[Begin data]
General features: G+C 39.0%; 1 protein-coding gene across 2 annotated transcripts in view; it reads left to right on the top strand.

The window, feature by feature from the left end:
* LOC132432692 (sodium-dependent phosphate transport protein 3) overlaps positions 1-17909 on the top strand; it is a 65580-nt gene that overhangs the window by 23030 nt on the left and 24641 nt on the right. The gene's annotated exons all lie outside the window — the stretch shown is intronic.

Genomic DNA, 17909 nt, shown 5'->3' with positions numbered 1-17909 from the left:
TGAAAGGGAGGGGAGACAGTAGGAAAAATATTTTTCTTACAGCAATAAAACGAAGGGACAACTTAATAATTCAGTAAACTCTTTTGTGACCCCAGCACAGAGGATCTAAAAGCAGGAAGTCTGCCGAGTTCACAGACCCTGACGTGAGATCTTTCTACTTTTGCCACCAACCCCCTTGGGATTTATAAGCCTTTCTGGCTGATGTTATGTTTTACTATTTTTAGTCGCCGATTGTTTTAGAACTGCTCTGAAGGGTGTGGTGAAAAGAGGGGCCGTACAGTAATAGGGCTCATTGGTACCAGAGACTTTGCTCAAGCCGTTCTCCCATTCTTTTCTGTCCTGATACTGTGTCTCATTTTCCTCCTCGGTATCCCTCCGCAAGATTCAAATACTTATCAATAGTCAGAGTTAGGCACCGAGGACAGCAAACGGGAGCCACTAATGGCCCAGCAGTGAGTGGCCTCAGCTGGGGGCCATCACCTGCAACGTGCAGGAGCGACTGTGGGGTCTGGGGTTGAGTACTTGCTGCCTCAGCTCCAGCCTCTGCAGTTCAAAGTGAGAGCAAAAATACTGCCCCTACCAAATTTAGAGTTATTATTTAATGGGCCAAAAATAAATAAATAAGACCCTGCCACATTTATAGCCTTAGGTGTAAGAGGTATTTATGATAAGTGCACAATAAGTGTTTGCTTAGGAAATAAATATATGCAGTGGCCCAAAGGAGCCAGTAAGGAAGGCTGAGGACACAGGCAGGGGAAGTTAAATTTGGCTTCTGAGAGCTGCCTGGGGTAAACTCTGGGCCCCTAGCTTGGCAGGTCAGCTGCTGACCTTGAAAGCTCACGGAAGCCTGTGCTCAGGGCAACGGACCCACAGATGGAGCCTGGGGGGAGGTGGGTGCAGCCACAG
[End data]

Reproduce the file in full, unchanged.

General features: G+C 39.0%; 1 protein-coding gene across 2 annotated transcripts in view; it reads left to right on the top strand.

The window, feature by feature from the left end:
* LOC132432692 (sodium-dependent phosphate transport protein 3) overlaps positions 1-17909 on the top strand; it is a 65580-nt gene that overhangs the window by 23030 nt on the left and 24641 nt on the right. The gene's annotated exons all lie outside the window — the stretch shown is intronic.

Genomic DNA, 17909 nt, shown 5'->3' with positions numbered 1-17909 from the left:
TGAAAGGGAGGGGAGACAGTAGGAAAAATATTTTTCTTACAGCAATAAAACGAAGGGACAACTTAATAATTCAGTAAACTCTTTTGTGACCCCAGCACAGAGGATCTAAAAGCAGGAAGTCTGCCGAGTTCACAGACCCTGACGTGAGATCTTTCTACTTTTGCCACCAACCCCCTTGGGATTTATAAGCCTTTCTGGCTGATGTTATGTTTTACTATTTTTAGTCGCCGATTGTTTTAGAACTGCTCTGAAGGGTGTGGTGAAAAGAGGGGCCGTACAGTAATAGGGCTCATTGGTACCAGAGACTTTGCTCAAGCCGTTCTCCCATTCTTTTCTGTCCTGATACTGTGTCTCATTTTCCTCCTCGGTATCCCTCCGCAAGATTCAAATACTTATCAATAGTCAGAGTTAGGCACCGAGGACAGCAAACGGGAGCCACTAATGGCCCAGCAGTGAGTGGCCTCAGCTGGGGGCCATCACCTGCAACGTGCAGGAGCGACTGTGGGGTCTGGGGTTGAGTACTTGCTGCCTCAGCTCCAGCCTCTGCAGTTCAAAGTGAGAGCAAAAATACTGCCCCTACCAAATTTAGAGTTATTATTTAATGGGCCAAAAATAAATAAATAAGACCCTGCCACATTTATAGCCTTAGGTGTAAGAGGTATTTATGATAAGTGCACAATAAGTGTTTGCTTAGGAAATAAATATATGCAGTGGCCCAAAGGAGCCAGTAAGGAAGGCTGAGGACACAGGCAGGGGAAGTTAAATTTGGCTTCTGAGAGCTGCCTGGGGTAAACTCTGGGCCCCTAGCTTGGCAGGTCAGCTGCTGACCTTGAAAGCTCACGGAAGCCTGTGCTCAGGGCAACGGACCCACAGATGGAGCCTGGGGGGAGGTGGGTGCAGCCACAG